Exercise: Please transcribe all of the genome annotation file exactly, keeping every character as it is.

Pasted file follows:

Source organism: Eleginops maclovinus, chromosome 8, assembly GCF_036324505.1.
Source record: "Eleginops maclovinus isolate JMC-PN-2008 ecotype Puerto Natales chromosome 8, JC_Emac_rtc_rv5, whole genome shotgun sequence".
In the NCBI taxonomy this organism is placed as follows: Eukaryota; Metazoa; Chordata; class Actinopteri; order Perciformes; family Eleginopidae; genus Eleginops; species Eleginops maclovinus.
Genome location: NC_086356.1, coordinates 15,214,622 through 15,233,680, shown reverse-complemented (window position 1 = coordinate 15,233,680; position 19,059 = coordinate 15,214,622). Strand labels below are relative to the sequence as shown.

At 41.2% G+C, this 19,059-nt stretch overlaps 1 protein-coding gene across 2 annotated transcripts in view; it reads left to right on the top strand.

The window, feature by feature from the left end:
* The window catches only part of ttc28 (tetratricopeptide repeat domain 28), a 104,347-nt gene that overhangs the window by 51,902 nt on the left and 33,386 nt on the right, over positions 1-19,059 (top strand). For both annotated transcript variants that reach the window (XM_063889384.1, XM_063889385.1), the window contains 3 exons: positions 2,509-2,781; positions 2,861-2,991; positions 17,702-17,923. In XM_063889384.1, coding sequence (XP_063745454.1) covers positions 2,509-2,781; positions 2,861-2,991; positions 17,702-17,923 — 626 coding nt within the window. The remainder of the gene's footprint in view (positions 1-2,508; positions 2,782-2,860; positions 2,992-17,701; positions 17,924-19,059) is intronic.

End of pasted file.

Source organism: Eleginops maclovinus, chromosome 8, assembly GCF_036324505.1.
Source record: "Eleginops maclovinus isolate JMC-PN-2008 ecotype Puerto Natales chromosome 8, JC_Emac_rtc_rv5, whole genome shotgun sequence".
In the NCBI taxonomy this organism is placed as follows: Eukaryota; Metazoa; Chordata; class Actinopteri; order Perciformes; family Eleginopidae; genus Eleginops; species Eleginops maclovinus.
Genome location: NC_086356.1, coordinates 15,214,622 through 15,233,680, shown reverse-complemented (window position 1 = coordinate 15,233,680; position 19,059 = coordinate 15,214,622). Strand labels below are relative to the sequence as shown.

At 41.2% G+C, this 19,059-nt stretch overlaps 1 protein-coding gene across 2 annotated transcripts in view; it reads left to right on the top strand.

The window, feature by feature from the left end:
* The window catches only part of ttc28 (tetratricopeptide repeat domain 28), a 104,347-nt gene that overhangs the window by 51,902 nt on the left and 33,386 nt on the right, over positions 1-19,059 (top strand). For both annotated transcript variants that reach the window (XM_063889384.1, XM_063889385.1), the window contains 3 exons: positions 2,509-2,781; positions 2,861-2,991; positions 17,702-17,923. In XM_063889384.1, coding sequence (XP_063745454.1) covers positions 2,509-2,781; positions 2,861-2,991; positions 17,702-17,923 — 626 coding nt within the window. The remainder of the gene's footprint in view (positions 1-2,508; positions 2,782-2,860; positions 2,992-17,701; positions 17,924-19,059) is intronic.